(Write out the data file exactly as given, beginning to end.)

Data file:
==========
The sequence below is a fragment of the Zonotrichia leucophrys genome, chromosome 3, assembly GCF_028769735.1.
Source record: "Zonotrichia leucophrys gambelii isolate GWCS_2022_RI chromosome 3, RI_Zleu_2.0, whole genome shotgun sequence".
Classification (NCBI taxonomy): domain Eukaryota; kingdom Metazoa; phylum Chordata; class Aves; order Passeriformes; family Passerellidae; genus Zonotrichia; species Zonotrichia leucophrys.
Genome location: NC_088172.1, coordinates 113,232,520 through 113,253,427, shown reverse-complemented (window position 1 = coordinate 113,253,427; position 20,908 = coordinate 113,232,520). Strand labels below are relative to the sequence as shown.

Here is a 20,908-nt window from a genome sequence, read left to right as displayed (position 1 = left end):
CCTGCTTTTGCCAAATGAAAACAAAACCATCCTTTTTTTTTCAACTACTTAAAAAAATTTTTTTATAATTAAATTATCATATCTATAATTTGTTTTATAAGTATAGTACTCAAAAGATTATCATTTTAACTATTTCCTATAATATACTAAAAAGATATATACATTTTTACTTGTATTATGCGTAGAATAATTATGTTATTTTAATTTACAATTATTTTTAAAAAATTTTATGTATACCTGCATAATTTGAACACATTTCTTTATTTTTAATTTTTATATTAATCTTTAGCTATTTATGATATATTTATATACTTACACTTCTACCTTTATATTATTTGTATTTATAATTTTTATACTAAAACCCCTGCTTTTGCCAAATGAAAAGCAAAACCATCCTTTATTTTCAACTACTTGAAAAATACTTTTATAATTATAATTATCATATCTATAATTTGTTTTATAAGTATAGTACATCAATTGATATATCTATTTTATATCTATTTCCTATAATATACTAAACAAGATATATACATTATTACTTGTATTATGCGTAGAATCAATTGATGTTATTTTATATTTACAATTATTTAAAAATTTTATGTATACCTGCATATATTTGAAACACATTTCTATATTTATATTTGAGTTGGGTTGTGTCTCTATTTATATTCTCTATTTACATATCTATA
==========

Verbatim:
The sequence below is a fragment of the Zonotrichia leucophrys genome, chromosome 3, assembly GCF_028769735.1.
Source record: "Zonotrichia leucophrys gambelii isolate GWCS_2022_RI chromosome 3, RI_Zleu_2.0, whole genome shotgun sequence".
Classification (NCBI taxonomy): domain Eukaryota; kingdom Metazoa; phylum Chordata; class Aves; order Passeriformes; family Passerellidae; genus Zonotrichia; species Zonotrichia leucophrys.
Genome location: NC_088172.1, coordinates 113,232,520 through 113,253,427, shown reverse-complemented (window position 1 = coordinate 113,253,427; position 20,908 = coordinate 113,232,520). Strand labels below are relative to the sequence as shown.

Here is a 20,908-nt window from a genome sequence, read left to right as displayed (position 1 = left end):
CCTGCTTTTGCCAAATGAAAACAAAACCATCCTTTTTTTTTCAACTACTTAAAAAAATTTTTTTATAATTAAATTATCATATCTATAATTTGTTTTATAAGTATAGTACTCAAAAGATTATCATTTTAACTATTTCCTATAATATACTAAAAAGATATATACATTTTTACTTGTATTATGCGTAGAATAATTATGTTATTTTAATTTACAATTATTTTTAAAAAATTTTATGTATACCTGCATAATTTGAACACATTTCTTTATTTTTAATTTTTATATTAATCTTTAGCTATTTATGATATATTTATATACTTACACTTCTACCTTTATATTATTTGTATTTATAATTTTTATACTAAAACCCCTGCTTTTGCCAAATGAAAAGCAAAACCATCCTTTATTTTCAACTACTTGAAAAATACTTTTATAATTATAATTATCATATCTATAATTTGTTTTATAAGTATAGTACATCAATTGATATATCTATTTTATATCTATTTCCTATAATATACTAAACAAGATATATACATTATTACTTGTATTATGCGTAGAATCAATTGATGTTATTTTATATTTACAATTATTTAAAAATTTTATGTATACCTGCATATATTTGAAACACATTTCTATATTTATATTTGAGTTGGGTTGTGTCTCTATTTATATTCTCTATTTACATATCTATA